Step 15

Robotic Arm

Slabs are then transferred on to a pallet by our robotic arm. The stacked pallet is wrapped and transported to the cold storage facility.

Step 16

Cold Storage facility

Pallets are stored at a temperature of 2-3°C whilst awaiting delivery to the stores in our cold storage facility. An energy and space efficient storage method is used in the facility.

Step 17

Distribution

Refrigerated trucks deliver Yakult to the warehouses of the major supermarket chains (e.g. Woolworths and Coles) for distribution to individual supermarkets. Yakult is delivered directly to independent supermarkets, milk bars, schools, hotels, aged care centres, hospitals and other outlets by our sales consultants.

Step 18

Yakult Quality Management

Yakult maintains a comprehensive Quality Management Program in order to ensure that our product is of the highest quality. For this reason, samples are collected for laboratory analysis throughout the production process to confirm that the quality assurance measures in place have been effective.

Yakult testing involves more than 120 samples per production run, upon which a total of more than 200 tests are conducted. These determine Lactobacillus casei numbers, check for potential contaminants, microbiological quality, composition, acidity, physical attributes and taste. In addition, each bottle is inspected for undesirable markings and incorrect printing.

Quality assurance measures are in place to maintain standards for personnel and factory hygiene, equipment cleaning, processing methods and parameters, and product handling. Yakult’s quality assurance utilises a system called “Hazard Analysis and Critical Control Points” (HACCP). The principles of HACCP are internationally recognised as an excellent method for assuring stringently high standards.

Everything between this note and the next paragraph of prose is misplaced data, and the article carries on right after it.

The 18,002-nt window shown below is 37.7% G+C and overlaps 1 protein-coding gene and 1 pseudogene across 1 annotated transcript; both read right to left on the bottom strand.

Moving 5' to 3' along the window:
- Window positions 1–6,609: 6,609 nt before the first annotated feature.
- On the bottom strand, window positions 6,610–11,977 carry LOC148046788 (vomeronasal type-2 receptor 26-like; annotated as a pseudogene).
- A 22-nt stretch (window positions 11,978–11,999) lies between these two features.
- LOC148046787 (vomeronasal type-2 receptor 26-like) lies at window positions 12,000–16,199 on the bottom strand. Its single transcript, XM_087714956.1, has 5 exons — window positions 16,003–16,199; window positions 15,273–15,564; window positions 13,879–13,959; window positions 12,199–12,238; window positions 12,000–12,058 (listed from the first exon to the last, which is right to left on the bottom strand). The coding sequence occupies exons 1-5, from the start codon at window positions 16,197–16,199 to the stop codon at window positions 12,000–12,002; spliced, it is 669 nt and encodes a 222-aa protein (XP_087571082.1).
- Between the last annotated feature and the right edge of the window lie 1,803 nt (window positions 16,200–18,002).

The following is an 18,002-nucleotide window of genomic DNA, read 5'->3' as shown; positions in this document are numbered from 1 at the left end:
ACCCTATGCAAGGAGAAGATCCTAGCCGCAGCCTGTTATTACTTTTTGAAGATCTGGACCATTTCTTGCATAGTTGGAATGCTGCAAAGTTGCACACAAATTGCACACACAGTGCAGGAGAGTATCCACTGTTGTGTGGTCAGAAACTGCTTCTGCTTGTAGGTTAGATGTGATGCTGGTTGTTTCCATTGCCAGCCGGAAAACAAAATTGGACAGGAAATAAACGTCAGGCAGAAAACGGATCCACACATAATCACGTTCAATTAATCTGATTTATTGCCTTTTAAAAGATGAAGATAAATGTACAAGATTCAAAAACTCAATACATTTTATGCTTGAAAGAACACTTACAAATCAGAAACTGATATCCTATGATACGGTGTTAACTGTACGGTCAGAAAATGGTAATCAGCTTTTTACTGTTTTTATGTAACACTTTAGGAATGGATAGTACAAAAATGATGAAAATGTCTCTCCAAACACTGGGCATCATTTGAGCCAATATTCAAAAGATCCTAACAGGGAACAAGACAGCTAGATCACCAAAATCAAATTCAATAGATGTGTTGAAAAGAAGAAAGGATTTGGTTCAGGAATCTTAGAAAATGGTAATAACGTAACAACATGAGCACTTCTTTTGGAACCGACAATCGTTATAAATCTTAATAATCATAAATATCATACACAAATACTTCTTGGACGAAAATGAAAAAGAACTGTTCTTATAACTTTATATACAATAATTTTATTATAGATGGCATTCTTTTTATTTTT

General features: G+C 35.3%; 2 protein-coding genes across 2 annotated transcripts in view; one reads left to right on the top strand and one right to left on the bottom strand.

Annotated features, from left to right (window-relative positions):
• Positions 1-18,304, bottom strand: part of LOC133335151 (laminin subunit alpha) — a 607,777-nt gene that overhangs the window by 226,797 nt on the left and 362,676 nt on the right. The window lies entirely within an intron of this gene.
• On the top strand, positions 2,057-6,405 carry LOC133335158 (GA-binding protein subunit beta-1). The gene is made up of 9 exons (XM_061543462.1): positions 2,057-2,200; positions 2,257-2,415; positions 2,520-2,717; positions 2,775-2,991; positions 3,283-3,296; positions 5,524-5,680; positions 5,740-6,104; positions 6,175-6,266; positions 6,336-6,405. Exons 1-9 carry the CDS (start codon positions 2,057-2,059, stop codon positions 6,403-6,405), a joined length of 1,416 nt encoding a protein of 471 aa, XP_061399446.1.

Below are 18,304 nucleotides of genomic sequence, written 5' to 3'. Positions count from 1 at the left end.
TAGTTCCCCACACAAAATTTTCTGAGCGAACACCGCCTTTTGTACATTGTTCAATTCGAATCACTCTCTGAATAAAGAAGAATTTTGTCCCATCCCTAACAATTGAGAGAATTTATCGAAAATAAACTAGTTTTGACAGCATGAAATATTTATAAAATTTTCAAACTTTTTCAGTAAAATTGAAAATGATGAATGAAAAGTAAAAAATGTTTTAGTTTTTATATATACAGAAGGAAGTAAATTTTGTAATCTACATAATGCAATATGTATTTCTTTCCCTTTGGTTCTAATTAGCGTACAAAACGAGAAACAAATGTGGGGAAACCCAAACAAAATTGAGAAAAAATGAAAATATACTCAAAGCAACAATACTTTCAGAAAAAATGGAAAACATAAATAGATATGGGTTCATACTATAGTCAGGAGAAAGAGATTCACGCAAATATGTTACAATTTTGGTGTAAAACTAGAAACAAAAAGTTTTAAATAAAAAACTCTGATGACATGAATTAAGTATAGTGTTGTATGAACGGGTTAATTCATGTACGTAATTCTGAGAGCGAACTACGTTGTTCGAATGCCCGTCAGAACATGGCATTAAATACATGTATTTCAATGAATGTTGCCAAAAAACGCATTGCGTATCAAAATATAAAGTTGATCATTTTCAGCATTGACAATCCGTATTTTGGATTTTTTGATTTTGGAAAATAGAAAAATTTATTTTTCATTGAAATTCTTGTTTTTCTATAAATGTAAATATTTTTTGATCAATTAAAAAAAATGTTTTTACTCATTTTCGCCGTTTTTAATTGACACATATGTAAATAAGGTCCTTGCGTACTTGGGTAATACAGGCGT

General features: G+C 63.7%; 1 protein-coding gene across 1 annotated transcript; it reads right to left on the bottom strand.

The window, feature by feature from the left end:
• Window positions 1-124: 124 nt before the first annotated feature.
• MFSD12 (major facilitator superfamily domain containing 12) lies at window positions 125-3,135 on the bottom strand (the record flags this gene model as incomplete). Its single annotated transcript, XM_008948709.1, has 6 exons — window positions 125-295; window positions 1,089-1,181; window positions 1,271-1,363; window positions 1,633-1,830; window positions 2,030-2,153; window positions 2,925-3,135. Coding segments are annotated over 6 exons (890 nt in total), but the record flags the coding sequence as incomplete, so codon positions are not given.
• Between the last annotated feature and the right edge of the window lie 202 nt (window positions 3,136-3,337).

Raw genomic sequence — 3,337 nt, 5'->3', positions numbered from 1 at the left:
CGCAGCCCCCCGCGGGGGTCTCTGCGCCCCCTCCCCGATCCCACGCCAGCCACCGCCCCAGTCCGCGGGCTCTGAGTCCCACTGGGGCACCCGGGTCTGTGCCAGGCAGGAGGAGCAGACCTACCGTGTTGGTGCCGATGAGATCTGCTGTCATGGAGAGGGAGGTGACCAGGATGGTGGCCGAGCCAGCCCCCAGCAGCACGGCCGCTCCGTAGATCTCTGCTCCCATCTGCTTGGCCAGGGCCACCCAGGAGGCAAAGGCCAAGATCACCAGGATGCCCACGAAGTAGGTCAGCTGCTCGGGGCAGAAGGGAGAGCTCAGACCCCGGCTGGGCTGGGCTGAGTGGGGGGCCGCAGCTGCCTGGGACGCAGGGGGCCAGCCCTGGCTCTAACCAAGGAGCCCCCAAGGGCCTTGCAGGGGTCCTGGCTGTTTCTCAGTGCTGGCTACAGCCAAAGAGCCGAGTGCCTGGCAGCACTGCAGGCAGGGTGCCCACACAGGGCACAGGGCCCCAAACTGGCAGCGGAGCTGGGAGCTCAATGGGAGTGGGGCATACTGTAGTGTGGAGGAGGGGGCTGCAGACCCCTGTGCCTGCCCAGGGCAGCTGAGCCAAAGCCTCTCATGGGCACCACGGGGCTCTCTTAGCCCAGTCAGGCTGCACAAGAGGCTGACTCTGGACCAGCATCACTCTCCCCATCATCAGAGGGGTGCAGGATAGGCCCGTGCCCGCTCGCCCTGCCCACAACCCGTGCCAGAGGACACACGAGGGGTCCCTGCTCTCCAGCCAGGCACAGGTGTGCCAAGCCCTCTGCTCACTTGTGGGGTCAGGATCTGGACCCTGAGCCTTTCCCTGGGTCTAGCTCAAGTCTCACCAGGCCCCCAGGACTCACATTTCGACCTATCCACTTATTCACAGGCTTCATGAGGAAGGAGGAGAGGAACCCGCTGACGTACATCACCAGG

Step 19

Waste Management

Cleaning. Yakult adheres to a comprehensive hygiene and sanitation program, following a cleaning program that is predominantly governed by CIP (Cleaning in Place). Steam, an environmentally friendly cleaner, is used to sterilise the pipes and tanks. A single phase chemical cleaner is used, reducing the numbers of chemicals introduced into the drains, chlorine-based chemicals are not used.

Solid wastes. The amount of solid waste is relatively small, and a number of measures are made to reduce waste. Recycling occurs where it is economically and environmentally viable. Paper products (skim milk powder bags, etc.) are recycled. The bottles are crushed and mixed with other resin to be made into a variety of plastic products, e.g. chairs and tables.

Liquid wastes. Any liquid waste goes into a holding tank in our water treatment facility. The acidity (pH) of the water is adjusted with acid or alkaline to meet Melbourne Water standards before being released into the sewage system.

Step 20

Energy Management

Yakult has a commitment to using energy efficiently and wisely for sound environmental and economic reasons. The factory incorporates the latest equipment and techniques to reduce the amount of energy used. For example:

  • All fluids are heated using heat exchange plates.
  • All machinery is well maintained to function optimally, ensuring energy is not lost or wasted.
  • No CFC’s are used in cooling or refrigeration.
  • Off peak rates are used for utilities whenever possible. For example, the ice bank water storage keeps all water at 0°C using compressors that are run in the evenings, during off peak rates.
  • Our boiler uses natural gas and is run for short periods as required (therefore no pollution is emitted).
  • Longer lasting and mercury-free LED lighting have replaced all florescent lighting in our manufacturing plant and head office, helping to reduce the demands we make on the planet, and our energy consumption.